This technology is based on the same premise as the already established Vehicle-in-the-Loop method (VIL): The driver should be able to experience the way the advanced driver assistance system (ADAS) works. This requires complex test scenarios that are difficult to achieve in real test runs and therefore present significant challenges for the development departments. The solution is embedding a real vehicle in a virtual environment, such as that offered by CarMaker – the environment can be configured as desired.
Experiencing Advanced Driver Assistance Systems at Early Stages of Development
The goal of VIL is to make it possible to experience assistance functions at a very early stage in their development – after all, it is essential that safety-critical functions such as an emergency brake assistant already function in the real prototype. Other assistance systems also involve lots of development work in the early stages, because they interact with other components (parking assist systems, for example, intervene in steering). VIL enables the testing and experience of these functions at an early stage – and makes system errors relatively easy to correct. With VIL, a real vehicle is embedded in the environment by showing the driver the virtual environment on a monitor or a head-mounted display. The vehicle remains in an outdoor area through the entire test phase, and the driver can be sure that neither people nor materials will be damaged. The scenarios are configured in the open integration and testing platform CarMaker, which makes it possible to adjust ADAS-related environmental factors, such as traffic lights, pedestrians, preceding vehicles or the time of day, with just a few clicks of the mouse. The maneuver- and event-based approach facilitates reproducible testing of complex scenarios, such as a pedestrian crossing at a crosswalk.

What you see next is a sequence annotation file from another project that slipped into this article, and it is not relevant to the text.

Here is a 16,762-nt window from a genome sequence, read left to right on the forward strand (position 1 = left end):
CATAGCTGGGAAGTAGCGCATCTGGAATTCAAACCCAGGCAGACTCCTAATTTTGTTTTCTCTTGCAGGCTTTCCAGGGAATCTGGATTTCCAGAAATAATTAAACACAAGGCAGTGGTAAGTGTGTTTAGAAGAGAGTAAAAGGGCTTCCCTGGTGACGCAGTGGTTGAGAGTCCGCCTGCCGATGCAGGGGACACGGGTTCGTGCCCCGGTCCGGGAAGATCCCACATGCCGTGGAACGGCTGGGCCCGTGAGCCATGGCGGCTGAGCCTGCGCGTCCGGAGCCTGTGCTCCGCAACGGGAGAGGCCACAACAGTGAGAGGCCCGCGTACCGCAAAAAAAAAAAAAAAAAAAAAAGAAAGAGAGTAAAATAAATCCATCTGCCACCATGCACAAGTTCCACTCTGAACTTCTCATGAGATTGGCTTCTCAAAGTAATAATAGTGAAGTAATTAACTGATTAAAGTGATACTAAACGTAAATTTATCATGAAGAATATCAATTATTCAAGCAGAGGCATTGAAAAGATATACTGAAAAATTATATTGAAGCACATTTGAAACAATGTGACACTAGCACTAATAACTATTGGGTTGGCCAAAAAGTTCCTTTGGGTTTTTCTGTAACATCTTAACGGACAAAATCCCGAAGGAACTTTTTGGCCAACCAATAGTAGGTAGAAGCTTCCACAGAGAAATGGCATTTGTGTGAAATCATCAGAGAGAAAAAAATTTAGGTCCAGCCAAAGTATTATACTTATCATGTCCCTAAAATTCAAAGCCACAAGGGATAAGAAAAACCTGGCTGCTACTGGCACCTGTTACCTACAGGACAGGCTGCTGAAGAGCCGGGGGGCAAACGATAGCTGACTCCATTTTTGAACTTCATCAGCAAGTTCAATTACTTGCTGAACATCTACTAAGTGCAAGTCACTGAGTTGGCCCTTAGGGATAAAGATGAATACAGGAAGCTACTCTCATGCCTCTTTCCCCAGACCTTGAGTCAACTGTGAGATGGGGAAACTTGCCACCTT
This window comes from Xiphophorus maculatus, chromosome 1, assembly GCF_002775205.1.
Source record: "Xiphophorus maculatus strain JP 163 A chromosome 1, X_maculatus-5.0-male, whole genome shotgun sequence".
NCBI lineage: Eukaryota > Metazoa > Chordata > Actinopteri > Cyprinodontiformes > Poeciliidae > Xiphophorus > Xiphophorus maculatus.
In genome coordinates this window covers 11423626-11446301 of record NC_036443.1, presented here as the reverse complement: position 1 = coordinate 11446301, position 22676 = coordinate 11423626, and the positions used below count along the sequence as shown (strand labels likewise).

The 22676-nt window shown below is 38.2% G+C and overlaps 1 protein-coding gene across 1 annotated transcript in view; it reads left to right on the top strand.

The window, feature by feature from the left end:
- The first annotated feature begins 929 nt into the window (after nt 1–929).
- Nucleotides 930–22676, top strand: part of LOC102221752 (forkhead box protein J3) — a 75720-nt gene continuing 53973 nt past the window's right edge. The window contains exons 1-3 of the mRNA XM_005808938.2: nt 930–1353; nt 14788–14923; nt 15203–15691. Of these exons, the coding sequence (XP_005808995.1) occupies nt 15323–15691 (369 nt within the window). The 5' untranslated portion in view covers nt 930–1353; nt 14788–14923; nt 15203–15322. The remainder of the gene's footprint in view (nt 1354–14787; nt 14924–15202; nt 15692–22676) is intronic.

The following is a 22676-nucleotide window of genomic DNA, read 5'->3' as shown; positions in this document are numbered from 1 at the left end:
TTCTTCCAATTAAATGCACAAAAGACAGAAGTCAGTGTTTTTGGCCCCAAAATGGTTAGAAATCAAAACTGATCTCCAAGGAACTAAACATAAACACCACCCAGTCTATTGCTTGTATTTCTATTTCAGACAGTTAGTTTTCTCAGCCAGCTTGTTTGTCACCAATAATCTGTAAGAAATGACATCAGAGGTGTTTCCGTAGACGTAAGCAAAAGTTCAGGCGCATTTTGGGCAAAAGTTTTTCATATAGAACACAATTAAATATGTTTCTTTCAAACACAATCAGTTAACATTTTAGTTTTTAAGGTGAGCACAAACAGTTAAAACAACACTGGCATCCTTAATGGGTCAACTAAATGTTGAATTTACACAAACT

The “Mini VIL” Project
With its intuitive operation and diverse range of testing options, IPG Automotive’s test vehicle equipped with Vehicle-in-the-Loop technology has met with considerable interest. IPG Automotive launched the “mini VIL” project in August of 2015, in order to better demonstrate how this technology works and make it available to a large public at exhibitions and the Apply & Innovate. As part of the project, which spanned several months, three students rebuilt a model vehicle so that it would function just like the original test vehicle. Furthermore, it enables a wide range of small-scale tests with low safety-related expenses.
Implementing the Project
IPG Automotive's real-time capable hardware components are an essential element of the mini VIL model vehicle. The battery-operated RoadBox forms the core of the body, together with M35, M408 and M441 hardware modules. The procedure is as follows: The user can assume the position of the driver by steering and operating the accelerator and the brake with a joystick. The driver's perspective – transmitted by a camera mounted on the model vehicle – is displayed on a screen. The vehicle is maneuvered in an outdoor area and its movements are transmitted to the virtual CarMaker vehicle model. The currently implemented advanced driver assistance functions are the active acceleration control (ACC) and the autonomous emergency braking system (AEB). In the future, it should also be possible to test collision avoidance systems with the mini VIL demonstrator.